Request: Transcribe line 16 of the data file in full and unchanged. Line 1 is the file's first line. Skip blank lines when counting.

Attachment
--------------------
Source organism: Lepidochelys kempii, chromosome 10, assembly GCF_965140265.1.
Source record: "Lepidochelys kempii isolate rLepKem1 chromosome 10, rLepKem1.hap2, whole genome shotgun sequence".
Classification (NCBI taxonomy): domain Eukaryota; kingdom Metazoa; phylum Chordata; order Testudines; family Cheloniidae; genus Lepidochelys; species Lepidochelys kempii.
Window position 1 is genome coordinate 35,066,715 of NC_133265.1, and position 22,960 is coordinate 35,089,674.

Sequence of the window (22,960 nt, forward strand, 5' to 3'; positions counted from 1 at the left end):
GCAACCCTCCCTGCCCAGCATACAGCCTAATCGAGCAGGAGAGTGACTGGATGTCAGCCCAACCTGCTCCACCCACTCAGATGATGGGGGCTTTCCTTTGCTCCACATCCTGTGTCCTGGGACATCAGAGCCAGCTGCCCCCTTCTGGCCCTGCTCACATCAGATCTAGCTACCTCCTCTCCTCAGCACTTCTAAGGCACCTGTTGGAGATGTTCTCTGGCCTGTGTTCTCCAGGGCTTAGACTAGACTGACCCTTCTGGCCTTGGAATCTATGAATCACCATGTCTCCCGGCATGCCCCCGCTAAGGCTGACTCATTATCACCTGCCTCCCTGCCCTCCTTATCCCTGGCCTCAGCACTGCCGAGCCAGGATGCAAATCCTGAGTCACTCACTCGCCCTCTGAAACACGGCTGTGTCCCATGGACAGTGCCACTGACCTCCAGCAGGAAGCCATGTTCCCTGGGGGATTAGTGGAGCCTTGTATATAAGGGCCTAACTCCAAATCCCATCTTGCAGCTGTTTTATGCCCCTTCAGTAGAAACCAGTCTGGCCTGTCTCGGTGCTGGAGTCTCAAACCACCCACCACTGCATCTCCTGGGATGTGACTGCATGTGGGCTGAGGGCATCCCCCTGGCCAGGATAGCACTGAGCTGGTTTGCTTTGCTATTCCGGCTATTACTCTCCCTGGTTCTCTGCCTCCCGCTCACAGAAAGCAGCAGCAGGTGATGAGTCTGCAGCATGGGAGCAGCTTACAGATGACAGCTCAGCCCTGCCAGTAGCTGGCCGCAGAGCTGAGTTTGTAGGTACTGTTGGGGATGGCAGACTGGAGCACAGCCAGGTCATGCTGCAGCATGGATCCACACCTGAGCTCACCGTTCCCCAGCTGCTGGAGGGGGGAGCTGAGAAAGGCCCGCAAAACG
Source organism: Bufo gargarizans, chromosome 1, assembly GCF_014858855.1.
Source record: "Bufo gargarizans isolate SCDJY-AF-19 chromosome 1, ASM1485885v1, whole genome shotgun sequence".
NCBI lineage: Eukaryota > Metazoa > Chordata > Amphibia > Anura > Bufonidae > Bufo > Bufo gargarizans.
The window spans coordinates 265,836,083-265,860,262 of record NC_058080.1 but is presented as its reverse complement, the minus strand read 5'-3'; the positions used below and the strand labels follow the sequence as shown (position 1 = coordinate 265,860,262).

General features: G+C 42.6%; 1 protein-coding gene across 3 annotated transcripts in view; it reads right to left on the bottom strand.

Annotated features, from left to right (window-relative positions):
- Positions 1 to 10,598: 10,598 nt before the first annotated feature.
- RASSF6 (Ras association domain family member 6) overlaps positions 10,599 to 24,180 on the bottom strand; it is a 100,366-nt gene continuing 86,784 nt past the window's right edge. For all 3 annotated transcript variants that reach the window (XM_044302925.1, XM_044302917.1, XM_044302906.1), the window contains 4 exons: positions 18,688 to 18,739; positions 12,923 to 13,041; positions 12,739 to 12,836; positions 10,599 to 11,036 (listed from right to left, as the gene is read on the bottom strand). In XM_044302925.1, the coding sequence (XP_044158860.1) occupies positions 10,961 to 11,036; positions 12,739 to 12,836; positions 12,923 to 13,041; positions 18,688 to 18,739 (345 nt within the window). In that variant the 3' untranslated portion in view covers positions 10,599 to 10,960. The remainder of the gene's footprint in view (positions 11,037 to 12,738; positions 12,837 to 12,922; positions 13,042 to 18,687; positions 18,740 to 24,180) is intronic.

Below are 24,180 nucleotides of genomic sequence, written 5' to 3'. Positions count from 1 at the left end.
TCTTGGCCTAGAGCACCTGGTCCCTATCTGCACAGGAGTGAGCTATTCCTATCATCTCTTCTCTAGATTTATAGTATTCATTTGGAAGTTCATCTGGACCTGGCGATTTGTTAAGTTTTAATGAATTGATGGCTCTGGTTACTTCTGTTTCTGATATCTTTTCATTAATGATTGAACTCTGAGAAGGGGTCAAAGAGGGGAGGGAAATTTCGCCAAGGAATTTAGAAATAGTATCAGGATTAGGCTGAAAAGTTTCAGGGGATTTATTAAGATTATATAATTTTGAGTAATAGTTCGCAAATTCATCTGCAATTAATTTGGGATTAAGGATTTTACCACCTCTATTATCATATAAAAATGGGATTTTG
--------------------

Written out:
TCTTGGCCTAGAGCACCTGGTCCCTATCTGCACAGGAGTGAGCTATTCCTATCATCTCTTCTCTAGATTTATAGTATTCATTTGGAAGTTCATCTGGACCTGGCGATTTGTTAAGTTTTAATGAATTGATGGCTCTGGTTACTTCTGTTTCTGATATCTTTTCATTAATGATTGAACTCTGAGAAGGGGTCAAAGAGGGGAGGGAAATTTCGCCAAGGAATTTAGAAATAGTATCAGGATTAGGCTGAAAAGTTTCAGGGGATTTATTAAGATTATATAATTTTGAGTAATAGTTCGCAAATTCATCTGCAATTAATTTGGGATTAAGGATTTTACCACCTCTATTATCATATAAAAATGGGATTTTG